For shear wall design in this example, we assume 15/32-inch OSB, Wood Structural Panels – Sheathing, attached with 8d nails @ 3 inches on center to 2×6 Spruce Pine Fir (SPF) framing spaced 16 inches on center with two 2×6 posts at the end of each wall segment.  Forces from wind loading are shown in Figure 4. The wall line in question is the left wall on the plan shown in Figure 4 (elevation view shown in Figure 3).

## SW1

h/bs = 2.5 > 2

Aspect Ratio Factor = 1.25-0.125(h/bs) = 0.938  (SDPWS Section 4.3.4.2)

From SDPWS Table 4.3A:

Nominal unit shear capacity = 1,370 lb/ft

Adjusted ASD capacity = [(1,370 plf)(0.92)/2]*0.938 = 591 lb/ft

0.92 is the adjustment for having SPF framing; see SDPWS Table 4.3A, footnote 3.  Divide by 2 for the ASD allowable unit shear capacity per SDPWS 4.3.3.

## SW2

As our sheathing thickness, blocking and nailing pattern will remain the same for both segments, by observation we recognize that SW2 is the stiffer of the two shear wall segments (longer).  SW2 will have the smaller deflection at its capacity and ultimately control the deflection of both shear walls.

h/bs = 1.11 < 2  OK

Nominal unit shear capacity = 1,370 lb/ft  (SDPWS Table 4.3A)

Adjusted ASD capacity = (1,370 plf)(0.92)/2 = 630 lb/ft

We now calculate the deflection of SW2 at its ASD unit shear capacity: v = 630 lb/ft
E = 1,400,000 psi   (NDS* Supplement Table 4A)
A = 2(1.5″x5.5″) = 16.5 in2  (2-2×6 stud end post)
b = 9ˈ
h = 10ˈ
Ga = 14 k/in   (SDPWS Table 4.3A)
Δa = vertical elongation of wall anchorage = 0.091″ at 6,560 lbs (from hold down manufacturer)
SW2 anchorage force = (630 lb/ft)(10’) = 6,300 lb
*Assuming vertical elongation is linear, we can calculate elongation for our load of 6,300 lbs.
Δa = 6,300 * 0.091″ / 6,560 lb = 0.087″

δSW2 = 0.571

Determine the unit shear in SW1 that produces the same deflection as SW2:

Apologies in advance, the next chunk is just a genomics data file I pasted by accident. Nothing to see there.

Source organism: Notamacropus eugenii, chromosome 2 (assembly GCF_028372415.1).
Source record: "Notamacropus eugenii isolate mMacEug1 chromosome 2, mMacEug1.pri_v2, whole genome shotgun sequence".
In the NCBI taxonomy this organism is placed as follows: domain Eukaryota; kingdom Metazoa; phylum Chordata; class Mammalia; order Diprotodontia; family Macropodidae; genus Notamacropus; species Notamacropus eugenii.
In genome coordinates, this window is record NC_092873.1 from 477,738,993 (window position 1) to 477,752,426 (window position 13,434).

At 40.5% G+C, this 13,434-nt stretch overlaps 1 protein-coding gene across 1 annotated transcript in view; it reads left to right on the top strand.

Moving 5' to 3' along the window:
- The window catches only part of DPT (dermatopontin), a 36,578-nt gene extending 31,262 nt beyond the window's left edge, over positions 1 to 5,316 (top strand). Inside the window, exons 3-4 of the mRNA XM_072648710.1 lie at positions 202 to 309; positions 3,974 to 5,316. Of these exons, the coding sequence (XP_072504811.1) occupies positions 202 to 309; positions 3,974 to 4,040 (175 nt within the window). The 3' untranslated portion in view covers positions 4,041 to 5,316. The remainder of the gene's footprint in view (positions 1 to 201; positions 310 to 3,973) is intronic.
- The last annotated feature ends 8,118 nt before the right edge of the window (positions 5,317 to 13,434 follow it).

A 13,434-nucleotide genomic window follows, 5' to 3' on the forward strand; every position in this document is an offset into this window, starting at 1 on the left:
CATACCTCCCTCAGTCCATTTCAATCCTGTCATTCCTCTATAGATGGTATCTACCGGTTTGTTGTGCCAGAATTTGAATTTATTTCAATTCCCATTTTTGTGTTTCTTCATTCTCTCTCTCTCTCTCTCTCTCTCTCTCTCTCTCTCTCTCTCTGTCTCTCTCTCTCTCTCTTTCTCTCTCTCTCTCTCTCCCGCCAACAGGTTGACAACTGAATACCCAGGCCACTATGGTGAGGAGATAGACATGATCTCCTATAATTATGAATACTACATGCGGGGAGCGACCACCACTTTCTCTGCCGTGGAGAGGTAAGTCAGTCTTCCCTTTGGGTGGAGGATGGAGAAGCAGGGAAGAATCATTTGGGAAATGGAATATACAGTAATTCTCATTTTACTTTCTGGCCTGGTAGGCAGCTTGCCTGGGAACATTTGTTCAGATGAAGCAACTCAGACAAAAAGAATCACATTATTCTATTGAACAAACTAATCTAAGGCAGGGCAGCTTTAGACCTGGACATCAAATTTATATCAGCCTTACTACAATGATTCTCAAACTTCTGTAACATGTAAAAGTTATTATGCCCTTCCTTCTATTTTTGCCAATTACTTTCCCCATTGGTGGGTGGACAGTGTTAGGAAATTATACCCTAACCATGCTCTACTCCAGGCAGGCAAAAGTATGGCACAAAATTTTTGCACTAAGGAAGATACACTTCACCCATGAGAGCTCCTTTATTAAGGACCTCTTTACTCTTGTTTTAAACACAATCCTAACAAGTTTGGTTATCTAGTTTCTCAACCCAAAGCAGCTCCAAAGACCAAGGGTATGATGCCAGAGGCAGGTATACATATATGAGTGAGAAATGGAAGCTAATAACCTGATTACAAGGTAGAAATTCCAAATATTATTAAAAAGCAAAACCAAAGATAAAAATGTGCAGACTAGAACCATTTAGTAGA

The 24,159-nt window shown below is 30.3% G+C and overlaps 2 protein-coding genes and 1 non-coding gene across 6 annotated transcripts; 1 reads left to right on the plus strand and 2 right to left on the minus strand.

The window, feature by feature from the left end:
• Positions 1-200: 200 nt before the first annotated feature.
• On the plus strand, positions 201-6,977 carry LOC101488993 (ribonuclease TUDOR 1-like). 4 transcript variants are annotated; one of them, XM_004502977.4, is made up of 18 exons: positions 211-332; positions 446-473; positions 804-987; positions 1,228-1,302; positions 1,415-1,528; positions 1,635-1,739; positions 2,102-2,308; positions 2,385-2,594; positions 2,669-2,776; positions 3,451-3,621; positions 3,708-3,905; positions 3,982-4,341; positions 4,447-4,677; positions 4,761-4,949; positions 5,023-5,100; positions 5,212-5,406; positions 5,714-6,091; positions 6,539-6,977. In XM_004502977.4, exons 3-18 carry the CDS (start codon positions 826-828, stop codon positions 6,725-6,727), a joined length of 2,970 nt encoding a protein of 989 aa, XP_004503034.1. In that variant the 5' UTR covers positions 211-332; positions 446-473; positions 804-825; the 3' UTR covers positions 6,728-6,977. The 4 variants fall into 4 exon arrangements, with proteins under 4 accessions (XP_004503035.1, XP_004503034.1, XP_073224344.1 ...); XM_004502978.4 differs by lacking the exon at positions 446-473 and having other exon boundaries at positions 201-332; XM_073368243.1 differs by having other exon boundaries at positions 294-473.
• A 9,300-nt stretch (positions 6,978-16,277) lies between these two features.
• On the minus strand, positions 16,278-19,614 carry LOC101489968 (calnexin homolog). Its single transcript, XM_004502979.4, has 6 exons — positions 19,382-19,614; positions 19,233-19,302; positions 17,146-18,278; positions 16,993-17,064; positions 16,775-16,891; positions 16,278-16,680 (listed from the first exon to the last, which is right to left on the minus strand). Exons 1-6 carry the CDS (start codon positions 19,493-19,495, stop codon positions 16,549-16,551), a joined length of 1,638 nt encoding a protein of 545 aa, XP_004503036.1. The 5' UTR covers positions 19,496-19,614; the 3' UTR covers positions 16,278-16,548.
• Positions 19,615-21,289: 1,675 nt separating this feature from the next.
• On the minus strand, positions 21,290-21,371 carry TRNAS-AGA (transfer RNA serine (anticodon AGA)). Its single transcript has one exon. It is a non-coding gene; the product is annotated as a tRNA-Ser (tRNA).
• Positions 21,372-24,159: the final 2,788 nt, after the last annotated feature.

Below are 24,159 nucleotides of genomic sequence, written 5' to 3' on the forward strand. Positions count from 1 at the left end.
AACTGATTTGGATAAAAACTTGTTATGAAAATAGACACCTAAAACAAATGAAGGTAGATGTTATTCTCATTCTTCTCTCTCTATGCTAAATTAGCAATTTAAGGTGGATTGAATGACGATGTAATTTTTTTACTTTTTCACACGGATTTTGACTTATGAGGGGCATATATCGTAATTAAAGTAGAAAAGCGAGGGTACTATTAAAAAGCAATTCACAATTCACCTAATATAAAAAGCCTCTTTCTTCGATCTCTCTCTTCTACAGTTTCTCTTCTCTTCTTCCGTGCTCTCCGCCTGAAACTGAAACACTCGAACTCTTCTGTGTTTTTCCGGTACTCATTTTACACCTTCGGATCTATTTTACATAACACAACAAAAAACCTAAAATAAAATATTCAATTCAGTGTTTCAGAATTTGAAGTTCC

k = stiffness of the anchorage = F / d (deflection / elongation)

k = 6,560 lbs / 0.091″ = 72,087 lb/in  vSW1 =  497 lb/ft  <  591 lb/ft

Shear wall line capacity:

V = (497 lb/ft)*4ˈ + (630 lb/ft)*9ˈ
V = 1,988 lbs + 5,670 lbs
V = 7,658 lb  >  6,325 lb Actual  OK

SIMPLIFIED METHOD

For wood structural panels, distribution of shear in proportion to shear strength (by wall length) of each shear wall is permitted provided shear walls with aspect ratios greater than 2:1 have strength adjusted by the 2bs/h factor (per 2015 SDPWS 4.3.3.4.1, Exception 1)Using this method:

## SW1

SW1 Aspect Ratio = 2.5 > 2  Nominal shear capacity will need to be adjusted by 2bs /h per SDPWS 4.3.3.4.1 Exception 1.

h/bs = 2.5 > 2
2bs /h = 2*(4ˈ/10ˈ) = 0.8
Nominal unit shear capacity = 1,370 lb/ft  (SDPWS Table 4.3A)
Adjusted ASD capacity = [(1,370 plf)(0.92)/2]*0.8 = 504 lb/ft ## SW2

h/bs = 1.1 < 2
Nominal unit shear capacity = 1,370 lb/ft  (SDPWS Table 4.3A)
Adjusted ASD capacity = (1,370 plf)(0.92)/2 = 630 lb/ft

Shear wall line capacity:

V = (504 lb/ft)*4ˈ + (630 lb/ft)*9ˈ
V = 2,016 lbs + 5,670 lbs
V = 7,686 lb  >  6,325 lb Actual  OK

Comparing the two methods we see a slight increase in the resistance provided by the simplified method. Beyond the segmented shear wall approach, SDPWS Section 4.3.5 describes two other methods for evaluating shear wall lateral resistance—the Perforated Shear Wall (PSW) method and Force Transfer Around Openings (FTAO) method.  For further reading on these two methods, see the resources listed below.